My dad has always been an eloquent orator, known for his articulate and expressive way with words, describing any context perfectly. Years ago, when I was a teenager, my family decided to rid the house of unwanted items (aka "junk") hoping to make a little money off of it. So, we held a Yard Sale one Saturday for a few hours. Throughout the advertised timeframe of our yard sale, people of all types would stop by, look around, maybe buy some things (or not), and take off to the next one. Once traffic slowed down a bit, my dad stepped out of the house and voiced to all of us, "It's a special breed of people that come to these things." No sooner did he make that announcement, he realized that not all the customers had left, and probably out of embarrassment, quickly returned back inside, leaving the rest of us to deal with the humiliation. Of course we never let our dad live that day of embarrassment down. And it still lives strong to this day as we decided to try and redeem ourselves with another yard sale over the weekend.
(not our sign) from Google images
Being more involved in the preparations this time around, especially in the actual selling of items, I began to realize that there was more truth to my dad's words than I realized. What is it that draws people to a yard sale? Why are they even awake (and dressed) before 7am on a Saturday morning?! Is it the counteraction with the bargaining that drives them? Or is it the actuality of getting something for practically nothing? Vehicles raced to our street, taking no heed to parallel parking, or any form of orderly fashion. Drivers shuffled out, some leavig their doors ajar or kids screaming from their car seats. These were the ones looking for something in particular. The others listlessly browsed the sticker-priced items, haggling the prices, or pretending not to speak English (I foiled their plans when I responded in their language). My favorite of the whole morning was the gentleman dressed from head to toe in black leather, with a 10" knife sheathed and strapped to his leg. Even a concealed weapons' permit wouldn't apply since the weapon clearly was not concealed. But my initial intimidation of this man was quickly abated once he turned around, displaying, under his arm, a yorkie adorned with a red ribbon. The man didn't buy anything, but seemed satisfied just discussing his family of yorkies, their behaviors, and future plans.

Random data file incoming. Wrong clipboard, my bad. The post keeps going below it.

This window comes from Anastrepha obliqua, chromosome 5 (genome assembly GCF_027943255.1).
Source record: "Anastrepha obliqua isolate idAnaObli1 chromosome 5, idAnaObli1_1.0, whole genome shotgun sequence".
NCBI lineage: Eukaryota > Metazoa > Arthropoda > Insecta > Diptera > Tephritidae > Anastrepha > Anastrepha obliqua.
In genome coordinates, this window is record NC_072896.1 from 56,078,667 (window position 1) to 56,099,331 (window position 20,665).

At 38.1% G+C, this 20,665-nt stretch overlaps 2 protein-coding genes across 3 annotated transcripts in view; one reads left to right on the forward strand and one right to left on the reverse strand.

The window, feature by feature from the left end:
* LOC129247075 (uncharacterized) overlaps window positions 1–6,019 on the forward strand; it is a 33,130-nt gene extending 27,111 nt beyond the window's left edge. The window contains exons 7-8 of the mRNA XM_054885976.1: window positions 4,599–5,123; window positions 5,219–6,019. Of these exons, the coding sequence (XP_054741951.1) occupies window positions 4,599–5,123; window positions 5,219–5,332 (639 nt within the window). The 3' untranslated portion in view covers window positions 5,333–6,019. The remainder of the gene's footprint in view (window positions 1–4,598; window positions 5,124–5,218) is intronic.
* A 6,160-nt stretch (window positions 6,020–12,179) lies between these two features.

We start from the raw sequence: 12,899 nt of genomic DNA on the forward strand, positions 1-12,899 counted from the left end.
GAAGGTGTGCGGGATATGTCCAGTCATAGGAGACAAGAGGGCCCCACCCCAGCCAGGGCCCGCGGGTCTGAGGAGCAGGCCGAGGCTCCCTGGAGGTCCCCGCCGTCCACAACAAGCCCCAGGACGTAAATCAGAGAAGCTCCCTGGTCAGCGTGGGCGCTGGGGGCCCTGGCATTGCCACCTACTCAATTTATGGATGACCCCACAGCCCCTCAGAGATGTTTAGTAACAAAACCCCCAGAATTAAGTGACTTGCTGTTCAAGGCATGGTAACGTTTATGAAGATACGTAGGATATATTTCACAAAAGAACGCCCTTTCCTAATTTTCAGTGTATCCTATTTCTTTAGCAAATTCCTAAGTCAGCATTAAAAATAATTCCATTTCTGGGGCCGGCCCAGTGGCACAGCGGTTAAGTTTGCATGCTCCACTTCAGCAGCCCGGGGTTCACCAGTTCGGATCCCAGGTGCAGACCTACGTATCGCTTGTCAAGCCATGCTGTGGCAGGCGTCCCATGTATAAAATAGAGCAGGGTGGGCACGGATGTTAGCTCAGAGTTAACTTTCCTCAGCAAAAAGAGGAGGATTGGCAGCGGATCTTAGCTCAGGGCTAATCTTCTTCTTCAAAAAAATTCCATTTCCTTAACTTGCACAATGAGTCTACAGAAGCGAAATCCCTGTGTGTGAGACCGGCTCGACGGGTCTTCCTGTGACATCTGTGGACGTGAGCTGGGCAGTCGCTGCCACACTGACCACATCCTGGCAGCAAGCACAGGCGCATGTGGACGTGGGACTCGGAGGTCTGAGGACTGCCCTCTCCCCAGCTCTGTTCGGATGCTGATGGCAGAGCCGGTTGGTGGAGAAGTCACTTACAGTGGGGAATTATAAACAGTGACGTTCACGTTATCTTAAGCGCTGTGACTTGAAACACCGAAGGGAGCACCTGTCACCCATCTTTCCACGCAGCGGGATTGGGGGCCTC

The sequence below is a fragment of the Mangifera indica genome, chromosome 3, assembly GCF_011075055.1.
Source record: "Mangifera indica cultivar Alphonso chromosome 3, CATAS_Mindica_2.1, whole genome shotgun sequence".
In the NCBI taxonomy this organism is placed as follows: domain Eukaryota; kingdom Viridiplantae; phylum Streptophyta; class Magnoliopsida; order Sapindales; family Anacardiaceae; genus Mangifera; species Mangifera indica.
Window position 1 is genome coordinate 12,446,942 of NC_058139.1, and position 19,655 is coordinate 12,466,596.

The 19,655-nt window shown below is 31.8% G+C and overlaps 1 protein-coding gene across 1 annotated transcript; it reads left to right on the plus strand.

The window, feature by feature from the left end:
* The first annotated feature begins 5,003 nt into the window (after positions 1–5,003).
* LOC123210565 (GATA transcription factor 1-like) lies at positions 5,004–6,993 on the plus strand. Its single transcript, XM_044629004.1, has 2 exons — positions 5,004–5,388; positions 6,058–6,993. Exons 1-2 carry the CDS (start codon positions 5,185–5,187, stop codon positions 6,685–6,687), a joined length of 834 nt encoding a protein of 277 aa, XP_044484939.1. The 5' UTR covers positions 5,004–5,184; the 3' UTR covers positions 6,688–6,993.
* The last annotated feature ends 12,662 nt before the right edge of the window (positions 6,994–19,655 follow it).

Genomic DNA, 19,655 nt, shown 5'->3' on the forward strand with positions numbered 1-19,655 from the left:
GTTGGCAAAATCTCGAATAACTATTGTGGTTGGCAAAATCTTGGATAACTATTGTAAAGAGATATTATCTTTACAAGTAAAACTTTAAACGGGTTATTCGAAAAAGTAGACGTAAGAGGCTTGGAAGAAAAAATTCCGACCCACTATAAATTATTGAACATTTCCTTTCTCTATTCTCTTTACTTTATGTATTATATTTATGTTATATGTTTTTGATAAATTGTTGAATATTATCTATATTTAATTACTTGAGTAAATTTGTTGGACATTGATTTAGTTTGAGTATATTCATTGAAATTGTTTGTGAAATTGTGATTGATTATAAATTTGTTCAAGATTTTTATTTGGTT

Although our yard sale was somewhat successful (aka we made money off of items that would have otherwise gone to the D.I.), I still have a hard time displaying my "junk" and asking for money from people to take it off my hands. I guess it's the circle of life. There are instances where the Yard Sale setting is very beneficial. We know of a woman who held a yard sale to fund their invetro fertilization process. During the same time our yard sale was happening, a fellow blogger was holding a Bake Sale (after a yard sale the day prior) raising funds to finance a necessary and very expensive lung transplant for the little girl of a friend of hers. It was sobering to see the pictures of this sweet baby connected to IVs and oxygen tubes and to learn of her plight with a birth disorder. At the same time, we were uplifted by the strength of a community come together, providing homemade cookies, cupcakes, and Argentine empanadas (seriously sooo good!) all with one purpose in mind.
So, where do you stand with yard sales? Are you the type that plan your route every Saturday morning, searching for a bargain? Or do you stay away from them as if they were the swine flu?